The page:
Jesus goes on: "Think about those beautiful wild lilies growing over there. They don’t work up a sweat toiling for needs or wants—they don’t worry about clothing. Yet the great King Solomon never had an outfit that was half as glorious as theirs!" (Luke 12:27) Take a minute right now to look at [consider closely, take note of, discern, contemplate, understand fully] the picture at the top, a wild lily. What does it tell you about the great creator and designer?

Finally, Jesus asks his followers to look at the grass: "Look at the grass growing over there. One day it’s thriving in the fields. The next day it’s being used as fuel. If God takes such good care of such transient things, how much more you can depend on God to care for you, weak in faith as you are. Don’t reduce your life to the pursuit of food and drink; don’t let your mind be filled with anxiety. People of the world who don’t know God pursue these things, but you have a Father caring for you, a Father who knows all your needs." (Luke 12:28-30)

Let us consider grass. Grasslands take up over 40% of the earth's land, and grass is absent only from Antarctica and parts of central Greenland. Grasses (poaceae) are the most economically important plant family on earth, providing staple foods from edible seeds (corn, wheat, rice, barley, millet), forage and building materials (bamboo, thatch, straw), and food for animals (cows, sheep, horses). Grasses grow from the base and not from the stem tips, which allows them to be cut or grazed without severe damage to the plant. Grass stems are hollow in order to allow water to be drawn up through the blade. A cross-section of a grass blade shows its intricate interior.
Image result for grass cross section
Image from Quora
Grass provides its own food through photosynthesis (converts light energy into chemical energy) and the waste product of this process is oxygen. So every time you see grass, thank it for the air you breathe. Stop and wonder at the grass. Learn about the integrative nature of creation, how one part is necessary for the nurture and life of other parts. This interconnectedness tells us something about the the creator and how we are meant to live on the earth.

Now that we have done all this considering, we are ready to hear what Jesus says next: "Since you don’t need to worry—about security and safety, about food and clothing—then pursue God’s kingdom first and foremost, and these other things will come to you as well. My little flock, don’t be afraid. God is your Father, and your Father’s great joy is to give you His kingdom." (Luke 12:31-32)

I have often heard this last verse (perhaps more familiarly, "Seek ye first the kingdom of God and all these things shall be added unto you") used as an equation. Basically, if I earnestly exert effort to work for the good of the kingdom of God, to be more righteous in thought, word, and deed, then God will reward me with the good things in life. But that is pretty much the opposite of what Jesus is saying. He is asking his followers to consider the intricate beauty of birds, flowers, and grass, not giving them a formula for success. We are not to look to the wealthy farmer or businessman for keys to success; we are to open our eyes to the fullness and joy all around us in creation. Jesus is not telling people to try harder to be good, to get their priorities straight once and for all, he is asking them to look at the simple things, to see how they have been marvelously created to be resourceful, communal, creative, playful, beautiful, and generous. All of creation declares the glory of God. All of it speaks of God's extravagance, God's tender care, God's concern with detail and his attention to the universe in all its complexities. God reveals himself and his character in the beauty of the world around us. [2] This means that we, too, should learn to trust God and not worry about the future. Jesus is telling his worried, anxious, fearful followers that they, too, are in God's good care. They belong to God. Stop and wonder.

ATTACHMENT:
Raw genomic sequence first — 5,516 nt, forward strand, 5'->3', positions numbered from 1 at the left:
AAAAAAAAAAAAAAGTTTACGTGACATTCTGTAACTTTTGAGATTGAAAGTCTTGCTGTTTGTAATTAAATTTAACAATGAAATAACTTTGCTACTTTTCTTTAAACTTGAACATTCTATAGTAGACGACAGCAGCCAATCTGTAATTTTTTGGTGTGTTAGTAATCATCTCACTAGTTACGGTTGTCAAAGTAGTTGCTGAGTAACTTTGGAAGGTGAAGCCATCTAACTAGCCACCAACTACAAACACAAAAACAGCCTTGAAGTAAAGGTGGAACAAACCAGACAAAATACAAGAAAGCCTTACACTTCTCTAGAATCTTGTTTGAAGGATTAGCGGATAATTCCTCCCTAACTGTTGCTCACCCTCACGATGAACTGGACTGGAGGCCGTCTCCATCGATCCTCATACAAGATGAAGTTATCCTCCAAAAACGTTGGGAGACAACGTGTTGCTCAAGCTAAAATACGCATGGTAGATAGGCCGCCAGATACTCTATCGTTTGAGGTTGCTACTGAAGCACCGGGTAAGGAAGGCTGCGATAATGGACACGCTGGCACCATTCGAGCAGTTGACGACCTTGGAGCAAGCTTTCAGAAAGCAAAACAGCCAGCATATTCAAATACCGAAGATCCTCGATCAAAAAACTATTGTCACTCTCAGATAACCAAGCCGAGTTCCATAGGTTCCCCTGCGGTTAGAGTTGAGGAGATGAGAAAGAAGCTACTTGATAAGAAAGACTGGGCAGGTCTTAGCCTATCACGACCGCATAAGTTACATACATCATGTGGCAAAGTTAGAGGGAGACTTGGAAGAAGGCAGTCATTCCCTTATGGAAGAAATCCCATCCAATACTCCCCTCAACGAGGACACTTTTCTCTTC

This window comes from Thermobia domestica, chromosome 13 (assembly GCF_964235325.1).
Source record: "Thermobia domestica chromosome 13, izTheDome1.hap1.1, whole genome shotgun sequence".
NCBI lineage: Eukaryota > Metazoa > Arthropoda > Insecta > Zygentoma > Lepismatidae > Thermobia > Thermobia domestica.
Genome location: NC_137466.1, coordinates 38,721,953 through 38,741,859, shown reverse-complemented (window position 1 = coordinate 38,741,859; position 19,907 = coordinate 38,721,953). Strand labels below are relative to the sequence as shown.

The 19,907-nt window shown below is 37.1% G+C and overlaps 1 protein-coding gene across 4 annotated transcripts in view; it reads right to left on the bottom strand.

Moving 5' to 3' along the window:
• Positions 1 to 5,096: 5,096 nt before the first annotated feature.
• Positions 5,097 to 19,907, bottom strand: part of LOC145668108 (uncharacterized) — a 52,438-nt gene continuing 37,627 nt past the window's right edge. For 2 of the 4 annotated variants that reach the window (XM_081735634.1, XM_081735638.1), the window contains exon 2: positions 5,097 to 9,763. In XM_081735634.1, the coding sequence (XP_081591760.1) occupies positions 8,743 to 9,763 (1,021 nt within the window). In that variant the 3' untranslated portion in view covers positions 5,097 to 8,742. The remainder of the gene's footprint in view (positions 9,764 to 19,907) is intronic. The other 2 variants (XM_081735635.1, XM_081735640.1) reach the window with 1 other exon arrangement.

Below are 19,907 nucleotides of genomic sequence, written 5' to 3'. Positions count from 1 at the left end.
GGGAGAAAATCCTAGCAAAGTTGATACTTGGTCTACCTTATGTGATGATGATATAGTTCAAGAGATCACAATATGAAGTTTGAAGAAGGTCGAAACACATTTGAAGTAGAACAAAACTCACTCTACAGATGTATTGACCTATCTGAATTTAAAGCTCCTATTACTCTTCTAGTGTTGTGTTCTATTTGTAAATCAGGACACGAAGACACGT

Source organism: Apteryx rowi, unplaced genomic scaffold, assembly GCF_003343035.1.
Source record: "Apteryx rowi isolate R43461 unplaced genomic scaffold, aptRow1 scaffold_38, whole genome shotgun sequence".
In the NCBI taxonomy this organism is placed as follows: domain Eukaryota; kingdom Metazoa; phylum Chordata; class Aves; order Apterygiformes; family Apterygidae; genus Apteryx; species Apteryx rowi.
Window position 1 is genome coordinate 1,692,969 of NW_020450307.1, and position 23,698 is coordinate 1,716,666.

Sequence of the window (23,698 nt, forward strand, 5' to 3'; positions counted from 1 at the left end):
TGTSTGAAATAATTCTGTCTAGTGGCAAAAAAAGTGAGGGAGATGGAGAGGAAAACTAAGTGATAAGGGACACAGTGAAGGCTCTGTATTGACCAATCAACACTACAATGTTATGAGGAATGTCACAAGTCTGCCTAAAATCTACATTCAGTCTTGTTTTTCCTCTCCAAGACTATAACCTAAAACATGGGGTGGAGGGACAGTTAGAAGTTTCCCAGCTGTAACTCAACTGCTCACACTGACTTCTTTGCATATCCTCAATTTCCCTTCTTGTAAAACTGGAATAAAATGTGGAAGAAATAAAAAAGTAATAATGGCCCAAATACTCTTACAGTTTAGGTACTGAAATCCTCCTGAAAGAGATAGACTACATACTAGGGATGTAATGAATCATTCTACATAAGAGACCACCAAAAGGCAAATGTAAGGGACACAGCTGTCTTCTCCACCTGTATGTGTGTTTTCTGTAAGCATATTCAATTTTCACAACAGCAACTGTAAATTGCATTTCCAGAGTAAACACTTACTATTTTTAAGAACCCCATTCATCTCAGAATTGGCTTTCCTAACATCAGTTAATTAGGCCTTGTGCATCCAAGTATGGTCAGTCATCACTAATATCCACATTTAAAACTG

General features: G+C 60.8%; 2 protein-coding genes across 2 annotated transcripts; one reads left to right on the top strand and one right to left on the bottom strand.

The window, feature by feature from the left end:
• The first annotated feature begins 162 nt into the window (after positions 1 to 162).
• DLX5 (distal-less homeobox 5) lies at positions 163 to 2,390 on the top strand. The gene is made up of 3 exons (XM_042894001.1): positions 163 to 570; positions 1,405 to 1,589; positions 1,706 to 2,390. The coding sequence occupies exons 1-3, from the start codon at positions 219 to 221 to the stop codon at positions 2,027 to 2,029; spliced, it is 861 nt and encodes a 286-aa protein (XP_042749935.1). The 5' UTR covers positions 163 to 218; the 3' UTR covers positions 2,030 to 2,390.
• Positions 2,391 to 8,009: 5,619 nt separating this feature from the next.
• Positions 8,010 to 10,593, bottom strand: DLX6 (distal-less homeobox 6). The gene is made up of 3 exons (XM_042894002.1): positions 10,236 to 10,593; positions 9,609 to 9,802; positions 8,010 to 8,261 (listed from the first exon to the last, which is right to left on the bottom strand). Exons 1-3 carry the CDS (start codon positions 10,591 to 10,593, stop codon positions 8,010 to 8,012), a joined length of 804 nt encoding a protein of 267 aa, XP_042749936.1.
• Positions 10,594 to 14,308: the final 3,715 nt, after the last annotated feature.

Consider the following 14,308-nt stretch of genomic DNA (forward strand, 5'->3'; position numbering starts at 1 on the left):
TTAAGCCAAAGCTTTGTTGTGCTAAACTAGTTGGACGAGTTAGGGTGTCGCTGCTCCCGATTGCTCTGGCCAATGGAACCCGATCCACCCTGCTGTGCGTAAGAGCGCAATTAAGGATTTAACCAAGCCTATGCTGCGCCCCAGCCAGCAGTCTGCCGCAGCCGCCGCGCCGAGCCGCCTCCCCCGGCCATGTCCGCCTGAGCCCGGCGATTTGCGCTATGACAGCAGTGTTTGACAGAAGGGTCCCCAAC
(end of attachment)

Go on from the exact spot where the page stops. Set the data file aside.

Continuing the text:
In Luke 12:32, Jesus reminds us that the kingdom of God is not something we have to strive for or a righteous standard we have to attain, but it is the Father's great joy to give to us. And what is this kingdom? Romans 14:17 says: "The kingdom of God is not food and drink but righteousness and peace and joy in the Holy Spirit." Instead of being obsessed with material goods like the wealthy farmer in the story, Jesus invites his followers to seek, to turn their attention to, joy, peace, and righteousness. These are the true riches.

Jesus spoke words of comfort to a group of people worried about food and drink, clothing, safety, security, and societal norms. Are we any different? Like the birds, the flowers, and the grass, we are invited to graciously relax (not laziness but a restful abiding) into our unique vocations as part of the integrated glory of creation. How do we learn to do this? 

Do not worry.
Do not fear.
Consider the simple things around you, things not of your own making.
Stop and wonder.
Know that the Father cares for you. 

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[1] You can read an interesting study on the communal aspect of crows here.
[2] By beauty, I do not meant that which is merely pleasing to the eye or symmetrical. Theologically speaking, beauty is defined by Jesus which means that it encompasses glory, weakness. fullness, suffering, death, and resurrection. In Jesus, we come to see that beauty is that which is infused by love.